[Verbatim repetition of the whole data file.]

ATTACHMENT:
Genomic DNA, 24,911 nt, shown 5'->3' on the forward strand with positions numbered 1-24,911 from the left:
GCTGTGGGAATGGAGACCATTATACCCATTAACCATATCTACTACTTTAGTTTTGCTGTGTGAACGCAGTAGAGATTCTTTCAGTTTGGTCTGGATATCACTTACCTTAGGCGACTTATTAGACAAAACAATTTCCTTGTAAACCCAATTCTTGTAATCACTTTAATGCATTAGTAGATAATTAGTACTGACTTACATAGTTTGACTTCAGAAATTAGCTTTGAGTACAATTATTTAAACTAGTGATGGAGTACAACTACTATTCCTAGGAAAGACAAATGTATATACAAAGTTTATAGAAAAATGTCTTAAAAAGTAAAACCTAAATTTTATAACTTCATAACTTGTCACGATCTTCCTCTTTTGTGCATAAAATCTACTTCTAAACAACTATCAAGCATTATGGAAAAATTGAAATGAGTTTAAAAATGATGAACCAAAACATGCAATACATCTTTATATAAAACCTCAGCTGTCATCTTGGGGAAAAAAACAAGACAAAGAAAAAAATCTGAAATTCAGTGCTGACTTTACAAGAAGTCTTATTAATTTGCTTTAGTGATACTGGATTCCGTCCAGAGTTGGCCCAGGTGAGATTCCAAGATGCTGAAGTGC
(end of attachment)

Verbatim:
Genomic DNA, 24,911 nt, shown 5'->3' on the forward strand with positions numbered 1-24,911 from the left:
GCTGTGGGAATGGAGACCATTATACCCATTAACCATATCTACTACTTTAGTTTTGCTGTGTGAACGCAGTAGAGATTCTTTCAGTTTGGTCTGGATATCACTTACCTTAGGCGACTTATTAGACAAAACAATTTCCTTGTAAACCCAATTCTTGTAATCACTTTAATGCATTAGTAGATAATTAGTACTGACTTACATAGTTTGACTTCAGAAATTAGCTTTGAGTACAATTATTTAAACTAGTGATGGAGTACAACTACTATTCCTAGGAAAGACAAATGTATATACAAAGTTTATAGAAAAATGTCTTAAAAAGTAAAACCTAAATTTTATAACTTCATAACTTGTCACGATCTTCCTCTTTTGTGCATAAAATCTACTTCTAAACAACTATCAAGCATTATGGAAAAATTGAAATGAGTTTAAAAATGATGAACCAAAACATGCAATACATCTTTATATAAAACCTCAGCTGTCATCTTGGGGAAAAAAACAAGACAAAGAAAAAAATCTGAAATTCAGTGCTGACTTTACAAGAAGTCTTATTAATTTGCTTTAGTGATACTGGATTCCGTCCAGAGTTGGCCCAGGTGAGATTCCAAGATGCTGAAGTGC